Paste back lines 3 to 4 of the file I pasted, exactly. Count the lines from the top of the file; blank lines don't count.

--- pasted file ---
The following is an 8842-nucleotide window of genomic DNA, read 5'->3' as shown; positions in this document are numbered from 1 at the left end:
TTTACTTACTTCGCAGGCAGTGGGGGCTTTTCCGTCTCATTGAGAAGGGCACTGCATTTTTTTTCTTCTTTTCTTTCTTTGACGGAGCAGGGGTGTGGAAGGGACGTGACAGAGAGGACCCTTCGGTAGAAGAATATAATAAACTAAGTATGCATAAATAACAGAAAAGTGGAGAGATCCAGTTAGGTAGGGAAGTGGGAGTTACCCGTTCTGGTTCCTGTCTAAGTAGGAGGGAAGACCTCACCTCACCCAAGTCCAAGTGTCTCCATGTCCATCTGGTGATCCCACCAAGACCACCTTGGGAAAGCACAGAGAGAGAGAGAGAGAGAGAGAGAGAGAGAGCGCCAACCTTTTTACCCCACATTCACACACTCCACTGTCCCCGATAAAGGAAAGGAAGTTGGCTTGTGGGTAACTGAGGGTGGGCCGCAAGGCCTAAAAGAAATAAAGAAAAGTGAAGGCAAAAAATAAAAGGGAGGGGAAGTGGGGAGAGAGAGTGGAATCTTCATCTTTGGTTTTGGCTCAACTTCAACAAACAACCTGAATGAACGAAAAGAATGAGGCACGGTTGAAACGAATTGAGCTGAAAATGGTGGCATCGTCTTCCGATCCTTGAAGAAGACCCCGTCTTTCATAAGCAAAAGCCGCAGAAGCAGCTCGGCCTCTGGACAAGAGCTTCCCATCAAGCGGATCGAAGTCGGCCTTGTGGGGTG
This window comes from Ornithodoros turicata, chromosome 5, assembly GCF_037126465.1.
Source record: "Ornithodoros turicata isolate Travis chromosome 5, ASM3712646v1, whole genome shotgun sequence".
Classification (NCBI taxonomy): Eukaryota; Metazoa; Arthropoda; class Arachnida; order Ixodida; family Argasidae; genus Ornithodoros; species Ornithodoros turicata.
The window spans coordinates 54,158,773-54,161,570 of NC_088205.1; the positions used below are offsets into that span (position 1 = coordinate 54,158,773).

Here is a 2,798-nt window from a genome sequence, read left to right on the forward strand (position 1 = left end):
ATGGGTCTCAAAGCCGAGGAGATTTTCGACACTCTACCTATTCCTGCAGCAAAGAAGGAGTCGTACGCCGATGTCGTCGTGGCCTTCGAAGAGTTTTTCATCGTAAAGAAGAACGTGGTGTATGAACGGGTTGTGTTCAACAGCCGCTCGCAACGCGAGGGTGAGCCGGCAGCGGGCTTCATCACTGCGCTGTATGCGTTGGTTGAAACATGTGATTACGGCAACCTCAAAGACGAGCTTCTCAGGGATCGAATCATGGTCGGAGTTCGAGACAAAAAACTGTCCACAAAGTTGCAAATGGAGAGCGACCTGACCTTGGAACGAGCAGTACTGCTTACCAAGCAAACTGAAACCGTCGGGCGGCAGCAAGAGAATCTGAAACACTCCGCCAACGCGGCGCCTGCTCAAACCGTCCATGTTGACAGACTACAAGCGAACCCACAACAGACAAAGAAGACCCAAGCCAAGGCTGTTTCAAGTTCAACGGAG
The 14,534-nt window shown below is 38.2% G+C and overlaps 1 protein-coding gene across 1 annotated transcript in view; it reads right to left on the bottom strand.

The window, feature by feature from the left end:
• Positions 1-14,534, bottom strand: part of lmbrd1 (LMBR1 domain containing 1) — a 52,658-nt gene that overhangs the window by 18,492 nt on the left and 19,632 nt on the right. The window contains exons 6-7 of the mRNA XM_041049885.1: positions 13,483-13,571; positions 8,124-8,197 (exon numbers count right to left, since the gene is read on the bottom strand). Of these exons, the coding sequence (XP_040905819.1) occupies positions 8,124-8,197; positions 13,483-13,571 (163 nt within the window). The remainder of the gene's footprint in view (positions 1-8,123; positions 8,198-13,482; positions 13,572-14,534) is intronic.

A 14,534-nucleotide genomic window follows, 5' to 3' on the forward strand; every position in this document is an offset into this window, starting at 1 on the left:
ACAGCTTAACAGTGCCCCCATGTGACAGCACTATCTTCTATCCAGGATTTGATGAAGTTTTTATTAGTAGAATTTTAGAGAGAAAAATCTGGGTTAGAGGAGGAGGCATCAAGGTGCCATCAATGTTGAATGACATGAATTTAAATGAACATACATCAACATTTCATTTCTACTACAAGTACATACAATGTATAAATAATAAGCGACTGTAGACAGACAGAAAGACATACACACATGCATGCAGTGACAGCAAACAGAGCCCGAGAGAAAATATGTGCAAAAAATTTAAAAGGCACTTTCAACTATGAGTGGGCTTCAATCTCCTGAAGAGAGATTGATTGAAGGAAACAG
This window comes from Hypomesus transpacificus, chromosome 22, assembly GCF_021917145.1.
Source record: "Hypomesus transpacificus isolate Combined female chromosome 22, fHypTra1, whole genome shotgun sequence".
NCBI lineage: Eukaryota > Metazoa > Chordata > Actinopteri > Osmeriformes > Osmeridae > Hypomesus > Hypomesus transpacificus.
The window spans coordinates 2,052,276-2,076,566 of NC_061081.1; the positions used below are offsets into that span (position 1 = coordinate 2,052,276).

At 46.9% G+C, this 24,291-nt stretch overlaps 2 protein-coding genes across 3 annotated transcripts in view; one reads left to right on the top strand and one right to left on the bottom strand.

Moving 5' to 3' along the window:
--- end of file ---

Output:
This window comes from Ornithodoros turicata, chromosome 5, assembly GCF_037126465.1.
Source record: "Ornithodoros turicata isolate Travis chromosome 5, ASM3712646v1, whole genome shotgun sequence".